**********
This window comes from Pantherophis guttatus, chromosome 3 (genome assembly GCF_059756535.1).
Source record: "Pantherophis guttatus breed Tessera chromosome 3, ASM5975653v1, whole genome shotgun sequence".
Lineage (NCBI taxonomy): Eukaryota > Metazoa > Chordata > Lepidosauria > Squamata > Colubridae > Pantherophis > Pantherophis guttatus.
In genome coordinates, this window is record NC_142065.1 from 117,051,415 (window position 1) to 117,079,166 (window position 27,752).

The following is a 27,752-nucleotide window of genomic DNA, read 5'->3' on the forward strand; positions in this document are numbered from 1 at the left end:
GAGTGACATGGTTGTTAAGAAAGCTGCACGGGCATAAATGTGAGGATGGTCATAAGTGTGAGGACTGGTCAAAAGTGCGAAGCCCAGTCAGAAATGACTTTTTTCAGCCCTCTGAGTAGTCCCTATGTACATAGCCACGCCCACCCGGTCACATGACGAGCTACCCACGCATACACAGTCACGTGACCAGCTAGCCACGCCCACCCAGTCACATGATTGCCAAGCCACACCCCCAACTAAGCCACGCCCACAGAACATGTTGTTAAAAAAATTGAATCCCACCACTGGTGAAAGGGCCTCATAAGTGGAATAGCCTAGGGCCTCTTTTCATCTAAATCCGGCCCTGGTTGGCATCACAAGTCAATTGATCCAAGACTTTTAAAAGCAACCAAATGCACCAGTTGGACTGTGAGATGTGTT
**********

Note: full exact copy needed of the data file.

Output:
This window comes from Pantherophis guttatus, chromosome 3 (genome assembly GCF_059756535.1).
Source record: "Pantherophis guttatus breed Tessera chromosome 3, ASM5975653v1, whole genome shotgun sequence".
Lineage (NCBI taxonomy): Eukaryota > Metazoa > Chordata > Lepidosauria > Squamata > Colubridae > Pantherophis > Pantherophis guttatus.
In genome coordinates, this window is record NC_142065.1 from 117,051,415 (window position 1) to 117,079,166 (window position 27,752).

The following is a 27,752-nucleotide window of genomic DNA, read 5'->3' on the forward strand; positions in this document are numbered from 1 at the left end:
GAGTGACATGGTTGTTAAGAAAGCTGCACGGGCATAAATGTGAGGATGGTCATAAGTGTGAGGACTGGTCAAAAGTGCGAAGCCCAGTCAGAAATGACTTTTTTCAGCCCTCTGAGTAGTCCCTATGTACATAGCCACGCCCACCCGGTCACATGACGAGCTACCCACGCATACACAGTCACGTGACCAGCTAGCCACGCCCACCCAGTCACATGATTGCCAAGCCACACCCCCAACTAAGCCACGCCCACAGAACATGTTGTTAAAAAAATTGAATCCCACCACTGGTGAAAGGGCCTCATAAGTGGAATAGCCTAGGGCCTCTTTTCATCTAAATCCGGCCCTGGTTGGCATCACAAGTCAATTGATCCAAGACTTTTAAAAGCAACCAAATGCACCAGTTGGACTGTGAGATGTGTT